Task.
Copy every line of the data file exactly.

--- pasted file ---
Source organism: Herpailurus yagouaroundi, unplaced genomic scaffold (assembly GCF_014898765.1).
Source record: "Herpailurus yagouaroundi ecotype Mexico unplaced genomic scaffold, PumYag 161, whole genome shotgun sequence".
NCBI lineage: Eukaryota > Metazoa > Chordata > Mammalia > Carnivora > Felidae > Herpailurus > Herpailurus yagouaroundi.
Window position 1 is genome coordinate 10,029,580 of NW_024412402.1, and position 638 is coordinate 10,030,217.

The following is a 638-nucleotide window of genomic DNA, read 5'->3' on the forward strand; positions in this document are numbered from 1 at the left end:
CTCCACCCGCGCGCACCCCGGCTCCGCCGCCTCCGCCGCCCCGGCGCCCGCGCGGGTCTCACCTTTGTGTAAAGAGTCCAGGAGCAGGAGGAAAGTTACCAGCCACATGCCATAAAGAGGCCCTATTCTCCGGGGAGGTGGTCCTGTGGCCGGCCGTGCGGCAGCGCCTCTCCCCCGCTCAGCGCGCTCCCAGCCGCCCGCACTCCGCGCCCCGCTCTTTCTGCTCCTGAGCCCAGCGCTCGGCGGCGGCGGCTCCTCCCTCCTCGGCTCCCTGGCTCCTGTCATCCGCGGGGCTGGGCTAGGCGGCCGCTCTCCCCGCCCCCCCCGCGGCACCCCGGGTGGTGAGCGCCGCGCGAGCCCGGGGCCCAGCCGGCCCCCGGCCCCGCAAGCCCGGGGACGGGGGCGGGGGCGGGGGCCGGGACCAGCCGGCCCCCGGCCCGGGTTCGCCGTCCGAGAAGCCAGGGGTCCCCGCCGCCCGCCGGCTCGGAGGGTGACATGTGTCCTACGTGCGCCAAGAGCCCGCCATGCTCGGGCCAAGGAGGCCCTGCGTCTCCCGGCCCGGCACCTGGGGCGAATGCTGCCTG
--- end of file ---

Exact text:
Source organism: Herpailurus yagouaroundi, unplaced genomic scaffold (assembly GCF_014898765.1).
Source record: "Herpailurus yagouaroundi ecotype Mexico unplaced genomic scaffold, PumYag 161, whole genome shotgun sequence".
NCBI lineage: Eukaryota > Metazoa > Chordata > Mammalia > Carnivora > Felidae > Herpailurus > Herpailurus yagouaroundi.
Window position 1 is genome coordinate 10,029,580 of NW_024412402.1, and position 638 is coordinate 10,030,217.

The following is a 638-nucleotide window of genomic DNA, read 5'->3' on the forward strand; positions in this document are numbered from 1 at the left end:
CTCCACCCGCGCGCACCCCGGCTCCGCCGCCTCCGCCGCCCCGGCGCCCGCGCGGGTCTCACCTTTGTGTAAAGAGTCCAGGAGCAGGAGGAAAGTTACCAGCCACATGCCATAAAGAGGCCCTATTCTCCGGGGAGGTGGTCCTGTGGCCGGCCGTGCGGCAGCGCCTCTCCCCCGCTCAGCGCGCTCCCAGCCGCCCGCACTCCGCGCCCCGCTCTTTCTGCTCCTGAGCCCAGCGCTCGGCGGCGGCGGCTCCTCCCTCCTCGGCTCCCTGGCTCCTGTCATCCGCGGGGCTGGGCTAGGCGGCCGCTCTCCCCGCCCCCCCCGCGGCACCCCGGGTGGTGAGCGCCGCGCGAGCCCGGGGCCCAGCCGGCCCCCGGCCCCGCAAGCCCGGGGACGGGGGCGGGGGCGGGGGCCGGGACCAGCCGGCCCCCGGCCCGGGTTCGCCGTCCGAGAAGCCAGGGGTCCCCGCCGCCCGCCGGCTCGGAGGGTGACATGTGTCCTACGTGCGCCAAGAGCCCGCCATGCTCGGGCCAAGGAGGCCCTGCGTCTCCCGGCCCGGCACCTGGGGCGAATGCTGCCTG